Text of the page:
In my previous article "Protective Puts: How To Protect Your Portfolio", many of you suggested several variants to the option strategy I proposed. I will in the following months attempt to test and analyze those strategies. In this article, I am testing a variant of the approach suggested by SilentTrader and inspired by his article "Buy The Bubble".
A call option is a contract allowing a trader to buy a stock at a defined price and on a defined date. For instance, a trader can buy an option of SPDR S&P 500 Trust ETF (SPY) with a strike price of 250 and an expiration date on January 28, 2019. This option will give the trader the ability, not the obligation, to buy 100 stocks of SPY at 250 each on January 28, 2019. If on January 28, SPY is above 250, the trader can exercise the option and buy 100 stocks of SPY at 250 each, sell them at the current price, and pocket the difference. If the price of SPY is below 250, it is not economically viable for the trader to exercise the option.
Making money from call options is not as simple as the previous paragraph could suggest. Call options are of course not free; their price is determined by the market and reflects the upside potential. If traders think that the underlying stock is likely to soar significantly, they buy calls and their price - the premium - tend to go up. On the expiration date, the trader makes a profit if the difference between the stock price and the strike price of the call is greater than the premium paid. This is why buying call options is often associated with bullish speculation, as a significant upside move of the underlying stock is necessary to make a profit.
However, as it is suggested in several articles in Seeking Alpha and by the performance of the Invesco S&P 500 BuyWrite Portfolio ETF (PBP), systematically selling calls (covered or not) seems to produce negative returns in the long run. If that is the case, systematically buying calls should, therefore, produce positive returns. How do option calls perform compared to stocks? What is their risk/reward profile? Those are the questions we will try to answer in this article.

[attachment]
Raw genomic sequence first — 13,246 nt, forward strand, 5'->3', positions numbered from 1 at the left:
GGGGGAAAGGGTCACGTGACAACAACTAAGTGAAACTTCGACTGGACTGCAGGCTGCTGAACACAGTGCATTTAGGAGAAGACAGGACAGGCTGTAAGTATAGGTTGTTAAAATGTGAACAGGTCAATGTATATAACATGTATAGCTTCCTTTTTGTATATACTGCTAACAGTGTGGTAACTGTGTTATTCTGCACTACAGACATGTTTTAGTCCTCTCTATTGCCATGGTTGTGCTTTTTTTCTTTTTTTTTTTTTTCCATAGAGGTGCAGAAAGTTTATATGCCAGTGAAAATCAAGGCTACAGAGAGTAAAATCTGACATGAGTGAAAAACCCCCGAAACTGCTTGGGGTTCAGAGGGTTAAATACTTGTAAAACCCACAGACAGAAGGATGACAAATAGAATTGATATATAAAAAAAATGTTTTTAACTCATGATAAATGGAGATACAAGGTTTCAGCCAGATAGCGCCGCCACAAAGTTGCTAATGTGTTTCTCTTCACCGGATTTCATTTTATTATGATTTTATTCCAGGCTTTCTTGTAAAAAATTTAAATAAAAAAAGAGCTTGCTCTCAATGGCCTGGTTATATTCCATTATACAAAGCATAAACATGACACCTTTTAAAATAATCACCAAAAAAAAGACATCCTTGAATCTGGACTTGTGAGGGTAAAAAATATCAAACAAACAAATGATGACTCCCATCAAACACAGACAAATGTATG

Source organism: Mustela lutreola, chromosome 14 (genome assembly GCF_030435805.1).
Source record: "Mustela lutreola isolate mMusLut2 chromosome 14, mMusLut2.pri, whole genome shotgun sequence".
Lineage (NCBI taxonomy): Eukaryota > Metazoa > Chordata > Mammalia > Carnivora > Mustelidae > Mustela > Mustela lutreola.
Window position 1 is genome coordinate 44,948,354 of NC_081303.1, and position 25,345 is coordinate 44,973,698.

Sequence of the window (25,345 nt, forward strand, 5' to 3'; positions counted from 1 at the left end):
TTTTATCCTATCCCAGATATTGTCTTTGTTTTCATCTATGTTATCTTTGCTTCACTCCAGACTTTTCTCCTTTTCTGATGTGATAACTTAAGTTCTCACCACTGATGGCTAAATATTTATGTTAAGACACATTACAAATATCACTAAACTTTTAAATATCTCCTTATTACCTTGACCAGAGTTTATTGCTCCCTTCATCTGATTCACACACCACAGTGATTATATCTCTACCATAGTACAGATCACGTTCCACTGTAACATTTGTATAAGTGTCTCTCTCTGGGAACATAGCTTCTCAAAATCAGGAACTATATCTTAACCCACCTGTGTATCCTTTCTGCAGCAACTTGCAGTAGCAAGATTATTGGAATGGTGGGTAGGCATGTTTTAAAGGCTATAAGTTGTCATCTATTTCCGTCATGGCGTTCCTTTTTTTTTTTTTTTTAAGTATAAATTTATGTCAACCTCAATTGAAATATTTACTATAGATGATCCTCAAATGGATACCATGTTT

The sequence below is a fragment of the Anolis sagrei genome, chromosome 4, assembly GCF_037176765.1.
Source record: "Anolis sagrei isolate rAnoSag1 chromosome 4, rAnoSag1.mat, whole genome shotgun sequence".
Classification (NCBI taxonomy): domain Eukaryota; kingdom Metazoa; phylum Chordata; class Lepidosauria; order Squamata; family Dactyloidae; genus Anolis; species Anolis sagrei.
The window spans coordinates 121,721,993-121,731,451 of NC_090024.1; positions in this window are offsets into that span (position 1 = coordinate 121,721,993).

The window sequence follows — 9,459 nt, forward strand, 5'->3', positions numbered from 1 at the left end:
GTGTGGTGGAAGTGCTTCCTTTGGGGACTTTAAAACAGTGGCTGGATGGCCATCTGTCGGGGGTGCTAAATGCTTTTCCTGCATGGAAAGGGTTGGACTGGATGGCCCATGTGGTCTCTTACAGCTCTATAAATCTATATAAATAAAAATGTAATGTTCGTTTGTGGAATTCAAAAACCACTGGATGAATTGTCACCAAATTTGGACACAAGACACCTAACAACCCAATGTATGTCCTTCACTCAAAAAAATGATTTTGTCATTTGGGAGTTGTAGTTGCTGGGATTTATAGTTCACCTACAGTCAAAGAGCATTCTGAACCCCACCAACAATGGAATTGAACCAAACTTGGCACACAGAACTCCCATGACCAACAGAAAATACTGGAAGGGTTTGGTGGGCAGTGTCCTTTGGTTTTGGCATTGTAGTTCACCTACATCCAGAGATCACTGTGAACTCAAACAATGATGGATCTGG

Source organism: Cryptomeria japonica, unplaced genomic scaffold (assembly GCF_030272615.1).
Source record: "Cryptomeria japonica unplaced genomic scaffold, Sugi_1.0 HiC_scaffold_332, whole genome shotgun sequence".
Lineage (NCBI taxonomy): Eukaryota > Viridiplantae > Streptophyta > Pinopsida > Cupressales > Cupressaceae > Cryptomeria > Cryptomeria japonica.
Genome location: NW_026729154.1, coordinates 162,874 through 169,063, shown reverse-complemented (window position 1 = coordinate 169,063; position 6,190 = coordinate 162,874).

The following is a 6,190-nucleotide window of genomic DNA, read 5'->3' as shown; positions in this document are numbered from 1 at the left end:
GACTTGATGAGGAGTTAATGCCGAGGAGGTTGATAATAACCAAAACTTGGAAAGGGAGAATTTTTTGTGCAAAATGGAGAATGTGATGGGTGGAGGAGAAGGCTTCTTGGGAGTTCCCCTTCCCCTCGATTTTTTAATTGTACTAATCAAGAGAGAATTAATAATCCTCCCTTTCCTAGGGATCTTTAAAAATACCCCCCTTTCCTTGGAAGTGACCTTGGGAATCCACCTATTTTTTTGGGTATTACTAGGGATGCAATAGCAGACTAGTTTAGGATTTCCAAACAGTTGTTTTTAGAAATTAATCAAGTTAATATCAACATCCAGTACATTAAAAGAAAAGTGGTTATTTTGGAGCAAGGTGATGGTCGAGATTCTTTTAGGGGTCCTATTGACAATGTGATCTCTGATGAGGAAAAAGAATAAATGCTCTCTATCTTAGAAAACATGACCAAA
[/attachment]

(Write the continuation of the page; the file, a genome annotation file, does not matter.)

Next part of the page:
By using historical data, we will analyze how a portfolio exclusively composed of call options and cash performs compared to a fully stock invested portfolio. We will test different strategies, all using SPY as the underlying stock. This backtesting will be done between January 2005 and December 2018; this duration is long enough to formulate a general idea and include the 2008-2009 recession period, allowing us to observe how the strategy holds during bearish markets.
Average performance and risk
In this section, we will first analyze the risk profile of call options individually.
From historical data, we select options with:
Number of days to expiration: 30, 60, 120, 180, 365, 730
Relative strike price (strike price divided by share price): 70%, 80%, 90%, 95%, 100%, 105%, 110%, 120%, 130%
For each set, we then analyze the distribution of returns if calls were sold after half the original time to expiration: for instance, if we buy a call expiring in 30 days, we sell it 15 days later. This is inspired from my last article: it allows to limit the time value decay of options, as this decay is more pronounced as the expiration of the options approaches.
Overall statistics are shown in the figure below:
Table 1: Returns of call options depending on relative strike price (each line) and time to expiration (each column). In each cell, a histogram first depicts the distribution of returns. There are 6 bins: [-100% to -60%], [-60% to -20%], [-20% to 0%], [0 to +20%], [+20% to +60%], [> +60%]. Then, various metrics are shown: AR -> Average Return, SR -> Success Rate (ratio of options with a positive return), NB -> Number of options in the set. Created by Find My Hedge using data from HistoricalOptionData.